My civic journey has been a very difficult one. When I lived in Venezuela, I was working with the British Council on a programme called ‘Find your place’. The aim was to provide activities to young people in areas where there wasn’t much provision. I was an artist, working with the LGBTQ+ community and young people, creating events, performances, dance classes and more. The British Council then gave me the opportunity to come to the UK to further my learning and share my experience.

Shortly after moving here, I discovered I was HIV positive. I knew I couldn’t go back home after that. Being a gay man in Venezuela is a huge challenge, but being a gay man who is HIV positive is considerably more challenging as there is a lack of medical provision. Unfortunately, many have lost their lives due to this, including three of my friends. I therefore became an asylum-seeker.

This process was difficult and long; it took three years. This meant I couldn’t work which made it harder for me to interact with my local community. My weekly allowance of £30 was hard to live on. I struggled to afford a coat for the British winters. Then of course Covid meant that I was further isolated. During this time, I felt I was treated like a criminal. The NHS and doctors were really supportive, but I found the immigration process really difficult.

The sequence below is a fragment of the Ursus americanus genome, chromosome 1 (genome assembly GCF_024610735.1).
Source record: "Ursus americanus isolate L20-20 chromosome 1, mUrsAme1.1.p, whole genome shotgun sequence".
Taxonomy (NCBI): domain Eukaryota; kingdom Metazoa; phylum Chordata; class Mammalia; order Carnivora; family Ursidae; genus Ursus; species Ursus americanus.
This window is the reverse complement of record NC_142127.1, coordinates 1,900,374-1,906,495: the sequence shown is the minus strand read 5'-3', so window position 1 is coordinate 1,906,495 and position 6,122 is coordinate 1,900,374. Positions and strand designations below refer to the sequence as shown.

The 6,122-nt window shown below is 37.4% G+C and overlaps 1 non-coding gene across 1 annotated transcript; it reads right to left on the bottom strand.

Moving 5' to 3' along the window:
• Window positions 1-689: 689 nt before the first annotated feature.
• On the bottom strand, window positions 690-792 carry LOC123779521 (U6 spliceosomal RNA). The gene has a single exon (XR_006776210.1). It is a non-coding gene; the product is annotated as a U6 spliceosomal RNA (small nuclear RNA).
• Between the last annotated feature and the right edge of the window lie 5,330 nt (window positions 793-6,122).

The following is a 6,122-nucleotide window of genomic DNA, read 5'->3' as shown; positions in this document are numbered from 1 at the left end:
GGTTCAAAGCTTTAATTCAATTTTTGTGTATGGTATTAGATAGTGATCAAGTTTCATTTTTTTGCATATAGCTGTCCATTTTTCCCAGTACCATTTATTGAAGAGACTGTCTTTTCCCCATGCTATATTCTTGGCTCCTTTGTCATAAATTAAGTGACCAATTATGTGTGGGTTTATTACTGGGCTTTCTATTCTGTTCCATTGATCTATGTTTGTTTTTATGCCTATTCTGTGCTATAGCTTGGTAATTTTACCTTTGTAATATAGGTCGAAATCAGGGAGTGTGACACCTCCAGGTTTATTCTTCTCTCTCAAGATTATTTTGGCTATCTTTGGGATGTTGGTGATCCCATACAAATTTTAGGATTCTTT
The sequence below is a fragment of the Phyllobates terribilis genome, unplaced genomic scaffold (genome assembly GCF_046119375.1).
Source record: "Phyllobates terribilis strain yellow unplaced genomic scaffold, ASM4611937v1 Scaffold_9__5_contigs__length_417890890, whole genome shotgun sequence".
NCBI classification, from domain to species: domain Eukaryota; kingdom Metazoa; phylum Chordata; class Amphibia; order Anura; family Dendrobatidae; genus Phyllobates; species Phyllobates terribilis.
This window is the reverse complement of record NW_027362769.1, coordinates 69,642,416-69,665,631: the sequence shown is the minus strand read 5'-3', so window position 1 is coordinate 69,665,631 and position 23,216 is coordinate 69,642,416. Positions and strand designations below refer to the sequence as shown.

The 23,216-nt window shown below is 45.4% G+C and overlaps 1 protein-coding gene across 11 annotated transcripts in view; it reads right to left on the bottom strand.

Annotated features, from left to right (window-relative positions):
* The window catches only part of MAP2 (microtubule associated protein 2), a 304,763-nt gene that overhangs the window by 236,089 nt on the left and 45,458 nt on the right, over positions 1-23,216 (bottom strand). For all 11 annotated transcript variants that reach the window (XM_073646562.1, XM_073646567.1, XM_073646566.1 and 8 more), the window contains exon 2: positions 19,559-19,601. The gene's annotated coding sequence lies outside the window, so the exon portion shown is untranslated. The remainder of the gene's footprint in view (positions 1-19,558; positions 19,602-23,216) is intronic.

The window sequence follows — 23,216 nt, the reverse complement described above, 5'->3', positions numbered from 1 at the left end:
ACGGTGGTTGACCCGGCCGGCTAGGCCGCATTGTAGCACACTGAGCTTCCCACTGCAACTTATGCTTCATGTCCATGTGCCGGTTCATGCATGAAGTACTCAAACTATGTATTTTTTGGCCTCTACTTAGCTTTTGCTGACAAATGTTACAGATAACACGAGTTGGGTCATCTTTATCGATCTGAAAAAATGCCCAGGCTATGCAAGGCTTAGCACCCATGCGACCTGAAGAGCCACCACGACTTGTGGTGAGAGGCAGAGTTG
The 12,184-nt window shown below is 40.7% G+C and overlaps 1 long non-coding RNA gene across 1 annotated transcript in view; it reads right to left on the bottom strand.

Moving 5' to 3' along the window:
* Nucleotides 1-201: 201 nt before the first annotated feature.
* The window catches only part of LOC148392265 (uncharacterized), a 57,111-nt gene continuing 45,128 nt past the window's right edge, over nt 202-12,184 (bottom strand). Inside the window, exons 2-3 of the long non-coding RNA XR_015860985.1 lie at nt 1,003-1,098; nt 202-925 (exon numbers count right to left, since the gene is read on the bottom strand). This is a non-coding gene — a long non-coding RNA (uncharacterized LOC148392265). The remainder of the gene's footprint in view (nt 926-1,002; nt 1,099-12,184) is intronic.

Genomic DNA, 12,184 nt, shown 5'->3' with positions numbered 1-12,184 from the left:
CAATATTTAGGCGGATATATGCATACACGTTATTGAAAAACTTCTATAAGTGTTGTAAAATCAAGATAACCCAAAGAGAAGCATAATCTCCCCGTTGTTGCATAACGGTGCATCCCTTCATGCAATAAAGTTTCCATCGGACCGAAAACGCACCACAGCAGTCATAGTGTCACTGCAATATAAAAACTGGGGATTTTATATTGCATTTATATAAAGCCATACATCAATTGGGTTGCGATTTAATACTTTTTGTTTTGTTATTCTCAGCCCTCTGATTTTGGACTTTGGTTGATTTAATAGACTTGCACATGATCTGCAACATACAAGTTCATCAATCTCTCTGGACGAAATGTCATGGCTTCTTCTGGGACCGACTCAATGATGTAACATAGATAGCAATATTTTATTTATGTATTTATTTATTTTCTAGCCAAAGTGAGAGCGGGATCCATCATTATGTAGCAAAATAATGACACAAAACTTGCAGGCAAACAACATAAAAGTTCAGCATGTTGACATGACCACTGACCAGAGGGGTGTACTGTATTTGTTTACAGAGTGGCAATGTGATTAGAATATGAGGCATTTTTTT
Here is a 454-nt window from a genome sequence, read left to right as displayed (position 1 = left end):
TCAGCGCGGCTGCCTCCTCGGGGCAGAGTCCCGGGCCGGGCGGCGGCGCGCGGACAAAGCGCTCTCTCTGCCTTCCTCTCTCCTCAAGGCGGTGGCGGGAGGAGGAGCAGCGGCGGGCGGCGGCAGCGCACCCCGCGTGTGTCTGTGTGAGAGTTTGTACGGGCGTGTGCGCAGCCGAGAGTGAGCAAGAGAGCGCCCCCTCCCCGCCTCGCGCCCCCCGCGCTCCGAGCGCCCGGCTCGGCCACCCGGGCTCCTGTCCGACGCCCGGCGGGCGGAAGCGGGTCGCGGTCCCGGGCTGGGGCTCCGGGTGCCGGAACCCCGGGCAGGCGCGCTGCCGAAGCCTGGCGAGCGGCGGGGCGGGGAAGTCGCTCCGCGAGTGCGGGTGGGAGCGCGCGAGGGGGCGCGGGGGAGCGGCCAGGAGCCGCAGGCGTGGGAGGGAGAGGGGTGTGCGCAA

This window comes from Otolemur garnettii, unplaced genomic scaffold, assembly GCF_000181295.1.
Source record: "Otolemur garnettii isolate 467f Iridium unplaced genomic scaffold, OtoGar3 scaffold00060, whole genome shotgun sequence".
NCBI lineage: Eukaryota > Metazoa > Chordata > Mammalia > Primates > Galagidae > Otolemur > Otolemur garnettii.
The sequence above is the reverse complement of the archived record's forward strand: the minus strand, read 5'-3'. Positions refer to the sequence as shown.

I always try to see the brighter side, so I’m now using my experiences of being in a new country, a new system, to see how I can help other people facing similar challenges. I am grateful that I am now able to work and support my community. By this, I don’t only mean the queer community but also my neighbours, the city, local people. I am able to learn more about LGBTQ rights in Birmingham and take those learnings to Venezuela.

From what I hear from young people, money and tech are things that really affect them. They want to learn about bitcoin, crypto – and they all want to be a millionaire. There seems to be a lot of ‘I need’, and largely for materialistic things, for them to feel part of society. I think people need to be better educated about what is available to them. For instance, establishments might be able to better-support young people to increase their opportunities by considering non-traditional routes to education, or think outside the box about what they can bring to the world. Communities can also help as a place where people can connect, discover new skills and share.

These past years have shown that the unpredictable can happen. I would love to see young people be themselves – be whoever you want to be – and enjoy life as you only have one.

Eric is involved in organising an international dance championship at B side Hip hop Festival, 17, 18 and 19 June, and Queerside Festival, 6 August.


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